Training Industry Magazine - Spring 2014 - (Page 15)
TOOLS IN LEARNING
LE V E L S OF
E N G AG EM ENT
Why incorporate gaming into learning?
The answer is almost always engagement.
And, unlike traditional techniques of
instruction, such as slide lecture or drill and
practice, games are said to engage people in
learning. But, what does that mean?
Engaging game-play transforms consumers of
information into developers of competence.
Games are outstanding platforms for active
learning. Players learn by confronting
problems, making inquiries, experimenting
with strategies, advancing through formative
failures to attain summative success. They
rarely thrive just by following instructions and
doing what's expected.
Games add the not-so-secret sauce of
competition for rewards, situated narrative
and visceral enjoyment. Participants become
more attentive and involved when they have
a tangible stake in the outcome of their play:
to be a winner, to take home a prize.
But we can't leave it there, because
engagement is not a brass ring. You don't
get to grab it in pursuit of operational
excellence. Instead, engagement is a system
and a process that produces different
conditions and outcomes, depending on
how it's generated. You'll need to think about
the level of engagement that serves your
learning objectives, and design a game for
that specific purpose.
According to Erving Goffman's book,
"Encounters, the Sociology of Interaction,"
there are four levels of engagement. In
explaining the dynamics of role play, he
identifies the following:
- ROBERT BECKER, PH.D.
* Commitment. This level occurs when
people perform within impersonally enforced
structural arrangements, such as being
assigned a well-defined task in the workplace
or position on the playing field. They do
what's expected and avoid deviations from
* Attachment. This level occurs when
people express themselves in terms of their
enactment of a role. Some people go so far
as to self-actualize during enactment. This is
how Type-A personalities on the trading floor
and rock stars on stage typically engage.
* Engagement. This normative level occurs
when people "go with the flow" and "get in
the game." They get spontaneously involved
in role-play activities, making wholehearted
investments of attention and muscular effort.
Type-B personalities and athletes engage in
* Embracement. This level occurs when
individuals disappear completely into a
virtual self that has been made available in a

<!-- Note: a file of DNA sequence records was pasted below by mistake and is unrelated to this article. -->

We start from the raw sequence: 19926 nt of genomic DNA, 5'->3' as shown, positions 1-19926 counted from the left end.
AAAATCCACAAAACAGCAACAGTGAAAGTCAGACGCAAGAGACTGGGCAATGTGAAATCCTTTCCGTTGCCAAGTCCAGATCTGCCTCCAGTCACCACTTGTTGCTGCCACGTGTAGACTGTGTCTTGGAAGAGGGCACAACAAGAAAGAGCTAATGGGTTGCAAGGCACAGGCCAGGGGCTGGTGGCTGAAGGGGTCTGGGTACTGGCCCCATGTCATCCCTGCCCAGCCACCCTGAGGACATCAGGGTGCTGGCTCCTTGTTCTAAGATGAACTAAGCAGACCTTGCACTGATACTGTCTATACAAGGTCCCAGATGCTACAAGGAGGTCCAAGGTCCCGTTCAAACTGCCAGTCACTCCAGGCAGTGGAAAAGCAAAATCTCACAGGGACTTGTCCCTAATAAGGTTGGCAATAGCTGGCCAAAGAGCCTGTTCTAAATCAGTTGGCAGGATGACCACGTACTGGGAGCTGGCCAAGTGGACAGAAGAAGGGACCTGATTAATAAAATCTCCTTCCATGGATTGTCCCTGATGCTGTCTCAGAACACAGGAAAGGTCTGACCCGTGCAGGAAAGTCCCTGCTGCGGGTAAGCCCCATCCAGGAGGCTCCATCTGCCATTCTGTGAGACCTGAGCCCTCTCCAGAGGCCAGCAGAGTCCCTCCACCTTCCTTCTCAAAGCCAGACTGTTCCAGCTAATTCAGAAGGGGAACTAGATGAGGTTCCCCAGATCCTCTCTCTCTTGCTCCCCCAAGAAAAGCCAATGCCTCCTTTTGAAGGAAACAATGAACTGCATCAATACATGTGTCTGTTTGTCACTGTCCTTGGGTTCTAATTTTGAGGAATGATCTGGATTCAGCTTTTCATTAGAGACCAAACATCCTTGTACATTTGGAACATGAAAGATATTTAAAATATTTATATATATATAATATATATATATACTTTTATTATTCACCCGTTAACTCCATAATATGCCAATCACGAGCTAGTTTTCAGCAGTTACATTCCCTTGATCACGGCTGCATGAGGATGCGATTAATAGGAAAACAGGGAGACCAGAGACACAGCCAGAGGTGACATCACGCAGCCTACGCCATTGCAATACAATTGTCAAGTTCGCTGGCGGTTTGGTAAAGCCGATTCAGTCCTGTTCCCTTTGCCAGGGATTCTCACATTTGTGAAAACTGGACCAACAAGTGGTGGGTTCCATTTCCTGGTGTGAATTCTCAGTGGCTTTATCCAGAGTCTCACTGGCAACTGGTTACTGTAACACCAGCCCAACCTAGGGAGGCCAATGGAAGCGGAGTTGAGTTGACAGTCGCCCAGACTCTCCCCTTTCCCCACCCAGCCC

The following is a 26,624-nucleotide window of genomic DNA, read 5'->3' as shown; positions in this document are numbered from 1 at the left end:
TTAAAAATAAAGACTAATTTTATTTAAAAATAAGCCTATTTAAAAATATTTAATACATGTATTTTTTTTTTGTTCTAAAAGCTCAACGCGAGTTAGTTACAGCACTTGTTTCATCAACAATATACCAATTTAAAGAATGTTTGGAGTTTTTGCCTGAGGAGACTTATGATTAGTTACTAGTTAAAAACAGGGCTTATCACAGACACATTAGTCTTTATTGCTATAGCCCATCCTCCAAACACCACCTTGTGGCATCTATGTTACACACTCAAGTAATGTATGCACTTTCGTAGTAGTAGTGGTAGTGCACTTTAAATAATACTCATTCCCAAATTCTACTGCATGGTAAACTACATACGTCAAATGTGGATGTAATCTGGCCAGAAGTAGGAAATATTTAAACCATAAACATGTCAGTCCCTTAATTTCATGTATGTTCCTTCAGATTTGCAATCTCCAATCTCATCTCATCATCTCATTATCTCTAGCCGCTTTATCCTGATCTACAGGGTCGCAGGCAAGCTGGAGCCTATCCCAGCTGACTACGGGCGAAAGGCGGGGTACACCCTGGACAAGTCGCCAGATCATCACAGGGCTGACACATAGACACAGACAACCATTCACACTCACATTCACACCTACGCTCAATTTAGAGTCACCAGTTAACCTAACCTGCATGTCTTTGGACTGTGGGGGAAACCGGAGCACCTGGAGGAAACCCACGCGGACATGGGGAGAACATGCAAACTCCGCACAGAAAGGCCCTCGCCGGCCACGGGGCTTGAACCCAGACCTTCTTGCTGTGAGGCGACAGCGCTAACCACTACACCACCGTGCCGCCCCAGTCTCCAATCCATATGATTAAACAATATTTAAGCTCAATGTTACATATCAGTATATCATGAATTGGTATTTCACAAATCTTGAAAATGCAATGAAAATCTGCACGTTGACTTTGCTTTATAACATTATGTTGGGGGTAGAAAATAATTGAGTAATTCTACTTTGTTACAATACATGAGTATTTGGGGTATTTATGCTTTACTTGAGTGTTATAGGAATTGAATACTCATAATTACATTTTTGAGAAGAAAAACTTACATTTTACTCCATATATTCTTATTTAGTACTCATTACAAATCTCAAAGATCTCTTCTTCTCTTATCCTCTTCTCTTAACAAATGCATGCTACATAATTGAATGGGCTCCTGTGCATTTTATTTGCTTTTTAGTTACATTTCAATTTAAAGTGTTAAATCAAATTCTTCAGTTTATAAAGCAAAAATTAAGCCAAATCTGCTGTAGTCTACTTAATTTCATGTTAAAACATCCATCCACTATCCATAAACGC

role and situation. They determine to be fully
defined in terms of that image rather than
an authentic self, and to confirm expressively
their acceptance of it.
Each of these four levels of engagement
produces a different class of outcomes. Each
may be generated by the design of work and
learning, but the fourth level, embracement,
is especially rare.
Embracement is the most thorough and
deepest form of engagement. It is the gold
standard in commercial videogames and
T R A I N I N G I N DUSTR Y MA GAZ INE - SPRING20 1 4 I WWW.TRAINI NGINDU S T RY . C OM/ MAGAZ I NE
professional gambling, where the persona is
the person while the game is being played.
Embracement may also occur in elaborate
training simulations, where participants are
completely subsumed in their roles. You
won't hear the word "embracement" uttered
in the training industry, but it's what business
leaders such as Walt Disney and Steve Jobs
meant when they urged employees to live
the brand and manage customer experience.
Serious games and training simulations can
generate all four levels of engagement. The
farther down the list you go, the harder it is
to accomplish. Since some jobs don't require
more than impersonal commitment, for them
the deeper levels may be over the top.
GAMES ADD THE NOTSO-SECRET SAUCE OF
On the other hand, when your goal is for
employees to co-create the roles they
perform and become fully immersed in
playing them - during a mission, on the shop
floor, in front of customers - then gamebased learning provides robust and proven
structures for making it happen.
Robert S. Becker, Ph.D., designs advanced
interactive learning for corporate and
institutional clients. He operates Becker
Multimedia and is an adjunct professor of
serious games and gamification at Elmhurst
College. Email Robert.
Table of Contents for the Digital Edition of Training Industry Magazine - Spring 2014
From Where I Sit
Table of Contents
Guest Editor: Do You Feel Lucky?
Network Performance: The Power of Social Learning and Behavior
Meaningful Work: Not Just for Millennials
Four Levels of Engagement
What L&D Professionals Need to Know about Gamification
Enhancing Learning with Social Media
Gamification in Sales Training: Seven Critical Considerations Before the Games Begin
Let the Disruption Begin: Social Media and the Great Expansion of Enterprise Learning
Learning Made Fun: Gadgets, Games and a Safe Place to Explore
How Silicon Valley Inspired an Era of Social Learning
How Games Drive Learning
Roll the Dice: Learning with Board Games
Casebook: BAE Systems: Speeding the Business of Learning through Collaboration and Knowledge Management
Salespeople, Coaching and Gamification
Three Ways to Make Learning More Engaging
Stop Creating Dysfunctional Relationships with Employees
Training Industry Magazine - Spring 2014